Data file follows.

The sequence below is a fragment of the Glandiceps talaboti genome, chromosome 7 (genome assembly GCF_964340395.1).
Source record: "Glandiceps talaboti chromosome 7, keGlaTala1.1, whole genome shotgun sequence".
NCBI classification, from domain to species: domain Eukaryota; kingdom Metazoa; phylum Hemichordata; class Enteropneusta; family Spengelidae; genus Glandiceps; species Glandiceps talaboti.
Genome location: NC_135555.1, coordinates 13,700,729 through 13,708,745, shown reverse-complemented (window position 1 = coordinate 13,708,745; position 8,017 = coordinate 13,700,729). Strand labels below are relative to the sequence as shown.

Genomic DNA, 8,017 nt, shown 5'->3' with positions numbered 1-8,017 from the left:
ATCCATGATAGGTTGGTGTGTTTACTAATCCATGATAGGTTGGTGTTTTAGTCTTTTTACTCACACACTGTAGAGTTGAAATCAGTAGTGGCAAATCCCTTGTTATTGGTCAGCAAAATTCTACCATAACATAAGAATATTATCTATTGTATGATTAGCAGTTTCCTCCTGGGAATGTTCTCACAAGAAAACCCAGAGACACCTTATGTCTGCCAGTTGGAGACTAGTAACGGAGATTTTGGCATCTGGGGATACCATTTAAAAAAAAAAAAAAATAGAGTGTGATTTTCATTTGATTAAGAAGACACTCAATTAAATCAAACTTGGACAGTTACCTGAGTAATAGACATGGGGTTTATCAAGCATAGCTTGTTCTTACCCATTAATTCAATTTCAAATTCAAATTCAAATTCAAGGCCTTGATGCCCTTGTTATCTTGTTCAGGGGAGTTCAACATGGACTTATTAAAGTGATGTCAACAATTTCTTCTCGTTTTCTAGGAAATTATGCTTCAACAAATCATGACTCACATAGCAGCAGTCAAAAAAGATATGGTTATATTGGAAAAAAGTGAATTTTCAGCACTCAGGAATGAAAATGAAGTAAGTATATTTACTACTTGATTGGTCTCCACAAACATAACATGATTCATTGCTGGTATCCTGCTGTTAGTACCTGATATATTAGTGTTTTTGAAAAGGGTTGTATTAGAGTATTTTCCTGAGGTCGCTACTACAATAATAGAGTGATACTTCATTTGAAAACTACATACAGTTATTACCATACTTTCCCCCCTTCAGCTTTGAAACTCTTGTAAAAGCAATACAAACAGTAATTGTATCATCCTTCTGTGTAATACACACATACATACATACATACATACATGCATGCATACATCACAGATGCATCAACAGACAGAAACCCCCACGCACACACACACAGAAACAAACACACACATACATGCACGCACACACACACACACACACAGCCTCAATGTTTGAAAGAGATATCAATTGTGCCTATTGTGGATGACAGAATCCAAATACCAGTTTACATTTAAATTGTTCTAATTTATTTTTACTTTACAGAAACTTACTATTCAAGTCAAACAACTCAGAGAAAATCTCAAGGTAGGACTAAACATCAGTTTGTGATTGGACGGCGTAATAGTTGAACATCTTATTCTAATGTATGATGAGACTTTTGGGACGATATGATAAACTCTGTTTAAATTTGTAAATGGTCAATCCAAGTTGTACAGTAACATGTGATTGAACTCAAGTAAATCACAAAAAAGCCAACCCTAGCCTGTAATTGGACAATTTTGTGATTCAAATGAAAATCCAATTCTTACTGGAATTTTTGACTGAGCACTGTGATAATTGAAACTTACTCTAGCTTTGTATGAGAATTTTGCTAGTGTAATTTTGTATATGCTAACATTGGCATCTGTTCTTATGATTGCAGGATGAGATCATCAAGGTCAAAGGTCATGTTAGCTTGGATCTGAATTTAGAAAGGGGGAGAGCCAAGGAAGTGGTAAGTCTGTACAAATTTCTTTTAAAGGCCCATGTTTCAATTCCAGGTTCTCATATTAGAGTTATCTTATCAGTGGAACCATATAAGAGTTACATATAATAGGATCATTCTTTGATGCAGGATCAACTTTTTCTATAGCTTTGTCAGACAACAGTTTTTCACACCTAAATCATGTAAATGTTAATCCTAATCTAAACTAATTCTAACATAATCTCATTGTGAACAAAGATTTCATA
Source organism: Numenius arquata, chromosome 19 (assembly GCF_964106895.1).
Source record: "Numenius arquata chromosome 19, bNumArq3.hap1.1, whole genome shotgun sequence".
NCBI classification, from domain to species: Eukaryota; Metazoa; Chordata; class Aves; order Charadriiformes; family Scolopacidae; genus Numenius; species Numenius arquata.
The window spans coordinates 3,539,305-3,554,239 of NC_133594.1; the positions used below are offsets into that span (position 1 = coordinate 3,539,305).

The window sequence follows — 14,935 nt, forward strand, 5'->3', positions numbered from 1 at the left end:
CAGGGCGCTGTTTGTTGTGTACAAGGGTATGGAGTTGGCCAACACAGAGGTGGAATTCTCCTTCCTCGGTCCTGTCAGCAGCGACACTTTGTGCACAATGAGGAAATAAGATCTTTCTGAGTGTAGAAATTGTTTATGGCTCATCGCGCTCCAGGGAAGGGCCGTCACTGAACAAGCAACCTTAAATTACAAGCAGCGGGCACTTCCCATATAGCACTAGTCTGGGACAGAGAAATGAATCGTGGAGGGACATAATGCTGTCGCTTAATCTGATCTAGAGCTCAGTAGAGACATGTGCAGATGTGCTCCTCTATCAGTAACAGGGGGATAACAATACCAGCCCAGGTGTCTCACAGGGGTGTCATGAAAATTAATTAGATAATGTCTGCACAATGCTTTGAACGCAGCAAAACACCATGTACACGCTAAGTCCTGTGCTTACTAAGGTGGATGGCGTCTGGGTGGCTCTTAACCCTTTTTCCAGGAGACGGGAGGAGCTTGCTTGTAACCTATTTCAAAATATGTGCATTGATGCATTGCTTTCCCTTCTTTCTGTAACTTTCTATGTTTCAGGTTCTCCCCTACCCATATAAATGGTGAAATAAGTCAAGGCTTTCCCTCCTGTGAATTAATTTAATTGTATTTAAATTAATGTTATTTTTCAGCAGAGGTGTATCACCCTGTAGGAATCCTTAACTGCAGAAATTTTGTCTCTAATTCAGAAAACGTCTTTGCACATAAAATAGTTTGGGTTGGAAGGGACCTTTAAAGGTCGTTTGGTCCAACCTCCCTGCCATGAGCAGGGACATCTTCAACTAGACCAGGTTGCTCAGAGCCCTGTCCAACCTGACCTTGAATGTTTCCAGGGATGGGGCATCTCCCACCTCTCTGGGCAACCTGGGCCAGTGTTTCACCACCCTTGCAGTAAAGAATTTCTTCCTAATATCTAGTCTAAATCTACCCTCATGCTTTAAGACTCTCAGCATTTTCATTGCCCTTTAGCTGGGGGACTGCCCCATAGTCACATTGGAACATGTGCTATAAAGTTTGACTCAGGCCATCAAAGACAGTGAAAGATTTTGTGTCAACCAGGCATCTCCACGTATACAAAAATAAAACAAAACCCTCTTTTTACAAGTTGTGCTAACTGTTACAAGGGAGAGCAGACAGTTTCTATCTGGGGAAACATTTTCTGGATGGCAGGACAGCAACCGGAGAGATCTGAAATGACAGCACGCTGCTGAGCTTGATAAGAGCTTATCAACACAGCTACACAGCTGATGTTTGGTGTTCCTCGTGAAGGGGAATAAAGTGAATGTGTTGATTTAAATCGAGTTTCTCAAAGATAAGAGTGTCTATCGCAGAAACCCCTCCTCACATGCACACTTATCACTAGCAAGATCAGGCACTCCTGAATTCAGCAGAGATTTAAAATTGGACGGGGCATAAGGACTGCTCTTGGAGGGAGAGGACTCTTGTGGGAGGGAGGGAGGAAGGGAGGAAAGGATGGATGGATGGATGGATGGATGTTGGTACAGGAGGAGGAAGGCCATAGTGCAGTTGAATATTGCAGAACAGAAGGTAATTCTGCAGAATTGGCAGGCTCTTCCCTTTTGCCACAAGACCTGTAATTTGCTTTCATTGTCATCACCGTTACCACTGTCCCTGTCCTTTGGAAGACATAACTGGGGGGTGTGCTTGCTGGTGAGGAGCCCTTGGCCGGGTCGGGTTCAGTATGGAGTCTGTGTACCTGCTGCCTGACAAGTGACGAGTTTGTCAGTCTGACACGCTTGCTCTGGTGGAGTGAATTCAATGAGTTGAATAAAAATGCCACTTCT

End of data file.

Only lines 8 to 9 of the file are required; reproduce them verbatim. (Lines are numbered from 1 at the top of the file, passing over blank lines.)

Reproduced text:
Source record: "Numenius arquata chromosome 19, bNumArq3.hap1.1, whole genome shotgun sequence".
NCBI classification, from domain to species: Eukaryota; Metazoa; Chordata; class Aves; order Charadriiformes; family Scolopacidae; genus Numenius; species Numenius arquata.